Summit County public health officials say parties contributed to 22 virus cases among Summit High School students
Editor’s note: This story has been updated to include additional information from the Summit County Board of Health meeting.
KEYSTONE — A “large party” Oct. 17 was the catalyst for an outbreak of the novel coronavirus among Summit High School students, according to a news release from the Summit County Public Health Department.
On Monday, Oct. 26, Summit School District announced that in-person learning at the high school had been suspended until Nov. 9 because of nine quarantines at the school. On Oct. 28, public health officials reported 22 positive cases of the virus among students.
Although the outbreak includes students at the high school, it isn’t considered to be directly linked to the school because transmission of the virus occurred through social gatherings outside of class, district spokesperson Mikki Grebetz said.
“Both public health and the district are concerned about student close contact at social gatherings outside of school,” Grebetz said. “We’re just concerned about their actions out in the community and this leading to school quarantines as well as the two-week online learning environment that Summit High School has moved to.”
Through case investigations, Summit County public health officials found that many of the positive cases were linked to social gatherings, including an out-of-town sporting event as well as a party on the weekend of Oct. 10-11 and another party Oct. 17.
Nine of the students who tested positive attended the Oct. 17 party. Two of those nine students attended the party while under mandatory quarantine orders and while they were infectious.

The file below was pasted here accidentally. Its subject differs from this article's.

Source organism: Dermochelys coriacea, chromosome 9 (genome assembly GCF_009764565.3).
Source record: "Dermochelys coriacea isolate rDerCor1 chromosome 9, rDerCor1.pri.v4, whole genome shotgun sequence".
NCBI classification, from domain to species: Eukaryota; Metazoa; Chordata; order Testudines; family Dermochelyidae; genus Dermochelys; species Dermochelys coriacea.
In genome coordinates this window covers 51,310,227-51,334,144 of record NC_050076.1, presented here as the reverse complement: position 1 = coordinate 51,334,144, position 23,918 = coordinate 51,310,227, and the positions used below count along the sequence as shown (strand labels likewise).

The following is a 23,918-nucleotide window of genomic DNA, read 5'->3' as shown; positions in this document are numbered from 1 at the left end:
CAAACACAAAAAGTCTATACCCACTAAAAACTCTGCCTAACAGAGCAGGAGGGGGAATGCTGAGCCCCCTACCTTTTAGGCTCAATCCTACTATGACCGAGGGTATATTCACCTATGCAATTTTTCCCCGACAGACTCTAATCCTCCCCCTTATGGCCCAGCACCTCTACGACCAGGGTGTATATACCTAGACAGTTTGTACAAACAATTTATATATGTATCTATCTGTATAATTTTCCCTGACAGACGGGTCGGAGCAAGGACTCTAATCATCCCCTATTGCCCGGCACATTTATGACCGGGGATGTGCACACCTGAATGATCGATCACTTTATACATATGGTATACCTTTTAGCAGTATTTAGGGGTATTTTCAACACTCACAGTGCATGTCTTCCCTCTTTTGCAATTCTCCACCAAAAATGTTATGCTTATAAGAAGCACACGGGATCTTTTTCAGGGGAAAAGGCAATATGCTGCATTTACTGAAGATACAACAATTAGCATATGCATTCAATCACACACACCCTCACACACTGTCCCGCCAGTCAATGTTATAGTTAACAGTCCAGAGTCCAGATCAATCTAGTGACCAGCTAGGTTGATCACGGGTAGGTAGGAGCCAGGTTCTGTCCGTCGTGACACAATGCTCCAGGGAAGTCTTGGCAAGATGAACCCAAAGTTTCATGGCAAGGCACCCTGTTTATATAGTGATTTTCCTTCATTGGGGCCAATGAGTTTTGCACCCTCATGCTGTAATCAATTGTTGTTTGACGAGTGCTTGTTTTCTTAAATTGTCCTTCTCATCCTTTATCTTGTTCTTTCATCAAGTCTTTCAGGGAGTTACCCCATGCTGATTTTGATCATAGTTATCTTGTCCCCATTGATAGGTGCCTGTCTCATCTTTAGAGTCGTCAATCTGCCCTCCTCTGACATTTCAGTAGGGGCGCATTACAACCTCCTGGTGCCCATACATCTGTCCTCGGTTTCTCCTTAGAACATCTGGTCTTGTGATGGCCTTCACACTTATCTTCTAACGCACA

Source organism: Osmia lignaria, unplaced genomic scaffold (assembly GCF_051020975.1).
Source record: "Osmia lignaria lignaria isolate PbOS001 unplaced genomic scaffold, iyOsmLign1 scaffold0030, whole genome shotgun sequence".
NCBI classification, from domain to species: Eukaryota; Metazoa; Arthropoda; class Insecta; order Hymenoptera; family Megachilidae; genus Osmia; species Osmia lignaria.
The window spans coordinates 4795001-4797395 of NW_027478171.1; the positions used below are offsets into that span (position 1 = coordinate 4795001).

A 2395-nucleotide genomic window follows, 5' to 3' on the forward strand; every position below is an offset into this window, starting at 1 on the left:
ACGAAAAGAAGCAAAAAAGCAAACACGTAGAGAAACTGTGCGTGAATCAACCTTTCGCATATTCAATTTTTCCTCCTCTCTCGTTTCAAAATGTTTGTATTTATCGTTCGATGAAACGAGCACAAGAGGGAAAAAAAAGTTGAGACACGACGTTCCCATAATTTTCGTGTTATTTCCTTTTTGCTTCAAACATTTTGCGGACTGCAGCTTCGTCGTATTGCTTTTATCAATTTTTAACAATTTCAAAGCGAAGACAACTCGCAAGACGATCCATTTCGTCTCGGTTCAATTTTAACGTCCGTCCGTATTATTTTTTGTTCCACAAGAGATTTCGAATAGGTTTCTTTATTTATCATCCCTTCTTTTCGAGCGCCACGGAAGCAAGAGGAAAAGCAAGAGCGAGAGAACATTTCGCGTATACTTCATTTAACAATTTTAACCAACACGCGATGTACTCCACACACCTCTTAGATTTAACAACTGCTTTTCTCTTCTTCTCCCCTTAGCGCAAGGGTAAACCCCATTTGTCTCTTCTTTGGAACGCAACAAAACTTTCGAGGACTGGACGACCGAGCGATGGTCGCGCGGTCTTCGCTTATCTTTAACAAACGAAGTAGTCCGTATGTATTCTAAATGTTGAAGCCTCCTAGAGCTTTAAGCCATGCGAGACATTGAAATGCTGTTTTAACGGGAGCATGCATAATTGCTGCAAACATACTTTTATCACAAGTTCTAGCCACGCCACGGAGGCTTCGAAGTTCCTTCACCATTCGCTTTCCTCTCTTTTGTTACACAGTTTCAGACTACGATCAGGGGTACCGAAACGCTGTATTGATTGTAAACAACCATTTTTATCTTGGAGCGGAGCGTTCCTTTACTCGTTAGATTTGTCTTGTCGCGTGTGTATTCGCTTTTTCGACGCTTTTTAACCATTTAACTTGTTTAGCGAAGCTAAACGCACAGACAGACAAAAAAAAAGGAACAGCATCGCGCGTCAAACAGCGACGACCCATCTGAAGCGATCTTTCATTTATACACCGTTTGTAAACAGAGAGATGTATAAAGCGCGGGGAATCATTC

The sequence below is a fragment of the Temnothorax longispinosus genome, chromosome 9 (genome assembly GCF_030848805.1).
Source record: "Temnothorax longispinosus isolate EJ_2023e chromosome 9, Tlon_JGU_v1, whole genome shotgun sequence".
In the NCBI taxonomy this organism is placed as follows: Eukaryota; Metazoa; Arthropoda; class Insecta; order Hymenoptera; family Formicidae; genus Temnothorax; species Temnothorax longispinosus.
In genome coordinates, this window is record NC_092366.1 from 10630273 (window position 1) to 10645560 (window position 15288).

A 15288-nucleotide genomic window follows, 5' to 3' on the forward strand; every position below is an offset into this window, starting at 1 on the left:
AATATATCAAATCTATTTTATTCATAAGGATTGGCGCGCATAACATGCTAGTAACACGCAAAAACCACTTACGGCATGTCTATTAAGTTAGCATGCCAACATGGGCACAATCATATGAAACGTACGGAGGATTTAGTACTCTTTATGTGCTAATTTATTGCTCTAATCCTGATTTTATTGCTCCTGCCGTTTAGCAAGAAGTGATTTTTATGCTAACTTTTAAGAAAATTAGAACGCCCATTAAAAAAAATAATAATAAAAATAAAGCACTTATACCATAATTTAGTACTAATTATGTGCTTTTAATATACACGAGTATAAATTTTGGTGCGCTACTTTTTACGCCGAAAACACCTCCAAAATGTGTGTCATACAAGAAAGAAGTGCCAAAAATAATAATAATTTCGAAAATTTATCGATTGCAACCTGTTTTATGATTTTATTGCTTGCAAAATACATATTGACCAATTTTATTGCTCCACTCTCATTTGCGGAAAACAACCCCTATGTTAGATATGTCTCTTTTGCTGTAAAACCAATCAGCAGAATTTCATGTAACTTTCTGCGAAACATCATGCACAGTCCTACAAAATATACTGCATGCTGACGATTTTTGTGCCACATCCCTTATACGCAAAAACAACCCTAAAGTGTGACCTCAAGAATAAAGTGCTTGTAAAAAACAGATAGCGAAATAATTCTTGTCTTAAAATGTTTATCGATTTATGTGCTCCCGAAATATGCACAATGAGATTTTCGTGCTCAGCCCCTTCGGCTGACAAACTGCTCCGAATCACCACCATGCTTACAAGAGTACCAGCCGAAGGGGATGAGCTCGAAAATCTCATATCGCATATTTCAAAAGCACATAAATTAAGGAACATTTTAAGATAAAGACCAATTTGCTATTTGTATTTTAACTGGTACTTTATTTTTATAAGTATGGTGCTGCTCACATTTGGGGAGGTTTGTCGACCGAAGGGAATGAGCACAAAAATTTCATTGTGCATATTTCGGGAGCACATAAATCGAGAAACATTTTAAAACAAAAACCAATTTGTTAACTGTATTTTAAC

About 20 people attended the Oct. 17 gathering, which was a joint Halloween and birthday celebration, according to a Summit High student who was there. The Summit Daily News has granted anonymity to the student to prevent any potential repercussions as a result of speaking out.
“I am surprised that the virus spread amongst the party because it was well ventilated. About half of the people were outside at the same time,” the student said. “This idea of it being a high school party with kids just packed in a room is untrue.”
At the time of the party, the county’s public health order prohibited gatherings of more than 10 people. The county has since amended that order to prohibit gatherings of more than six people indoors from no more than two households.
The student said he was not aware of the 10-person rule at the time and thought that the limit was 50 people. A violation of the local public health order is punishable by a fine of up to $5,000. The release did not say whether the county is looking into fining the hosts of the parties, and public health officials did not respond to requests for comment.
The student, who had been exposed to the virus through a sports team, attended the party while he was supposed to be in quarantine. However, the student said public health officials did not inform him about the mandatory quarantine until 10 days after he had been exposed to the virus.